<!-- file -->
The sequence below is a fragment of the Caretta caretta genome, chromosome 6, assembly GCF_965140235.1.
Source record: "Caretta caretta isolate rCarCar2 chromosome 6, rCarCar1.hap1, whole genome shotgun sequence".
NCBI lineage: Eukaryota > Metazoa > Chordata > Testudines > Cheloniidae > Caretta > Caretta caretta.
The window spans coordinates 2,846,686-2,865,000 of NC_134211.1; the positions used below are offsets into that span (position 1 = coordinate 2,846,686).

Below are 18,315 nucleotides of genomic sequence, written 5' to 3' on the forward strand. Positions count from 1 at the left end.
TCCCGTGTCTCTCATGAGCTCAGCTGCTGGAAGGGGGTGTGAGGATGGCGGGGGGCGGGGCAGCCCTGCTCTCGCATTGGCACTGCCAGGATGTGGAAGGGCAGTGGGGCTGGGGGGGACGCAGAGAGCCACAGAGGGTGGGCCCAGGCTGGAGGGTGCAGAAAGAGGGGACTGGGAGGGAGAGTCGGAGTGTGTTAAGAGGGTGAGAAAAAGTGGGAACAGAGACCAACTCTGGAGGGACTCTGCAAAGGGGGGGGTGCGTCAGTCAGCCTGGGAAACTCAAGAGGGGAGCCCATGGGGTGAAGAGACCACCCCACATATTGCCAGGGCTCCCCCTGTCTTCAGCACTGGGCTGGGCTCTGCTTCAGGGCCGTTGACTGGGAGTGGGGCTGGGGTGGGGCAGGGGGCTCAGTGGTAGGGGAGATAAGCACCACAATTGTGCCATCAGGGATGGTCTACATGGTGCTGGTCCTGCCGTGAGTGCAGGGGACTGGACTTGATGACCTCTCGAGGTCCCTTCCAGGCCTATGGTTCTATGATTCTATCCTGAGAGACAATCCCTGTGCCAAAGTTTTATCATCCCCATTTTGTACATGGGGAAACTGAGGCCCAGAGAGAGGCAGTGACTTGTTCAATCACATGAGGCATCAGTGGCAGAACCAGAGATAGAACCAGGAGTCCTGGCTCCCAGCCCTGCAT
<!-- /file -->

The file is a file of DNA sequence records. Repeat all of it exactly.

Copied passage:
The sequence below is a fragment of the Caretta caretta genome, chromosome 6, assembly GCF_965140235.1.
Source record: "Caretta caretta isolate rCarCar2 chromosome 6, rCarCar1.hap1, whole genome shotgun sequence".
NCBI lineage: Eukaryota > Metazoa > Chordata > Testudines > Cheloniidae > Caretta > Caretta caretta.
The window spans coordinates 2,846,686-2,865,000 of NC_134211.1; the positions used below are offsets into that span (position 1 = coordinate 2,846,686).

Below are 18,315 nucleotides of genomic sequence, written 5' to 3' on the forward strand. Positions count from 1 at the left end.
TCCCGTGTCTCTCATGAGCTCAGCTGCTGGAAGGGGGTGTGAGGATGGCGGGGGGCGGGGCAGCCCTGCTCTCGCATTGGCACTGCCAGGATGTGGAAGGGCAGTGGGGCTGGGGGGGACGCAGAGAGCCACAGAGGGTGGGCCCAGGCTGGAGGGTGCAGAAAGAGGGGACTGGGAGGGAGAGTCGGAGTGTGTTAAGAGGGTGAGAAAAAGTGGGAACAGAGACCAACTCTGGAGGGACTCTGCAAAGGGGGGGGTGCGTCAGTCAGCCTGGGAAACTCAAGAGGGGAGCCCATGGGGTGAAGAGACCACCCCACATATTGCCAGGGCTCCCCCTGTCTTCAGCACTGGGCTGGGCTCTGCTTCAGGGCCGTTGACTGGGAGTGGGGCTGGGGTGGGGCAGGGGGCTCAGTGGTAGGGGAGATAAGCACCACAATTGTGCCATCAGGGATGGTCTACATGGTGCTGGTCCTGCCGTGAGTGCAGGGGACTGGACTTGATGACCTCTCGAGGTCCCTTCCAGGCCTATGGTTCTATGATTCTATCCTGAGAGACAATCCCTGTGCCAAAGTTTTATCATCCCCATTTTGTACATGGGGAAACTGAGGCCCAGAGAGAGGCAGTGACTTGTTCAATCACATGAGGCATCAGTGGCAGAACCAGAGATAGAACCAGGAGTCCTGGCTCCCAGCCCTGCAT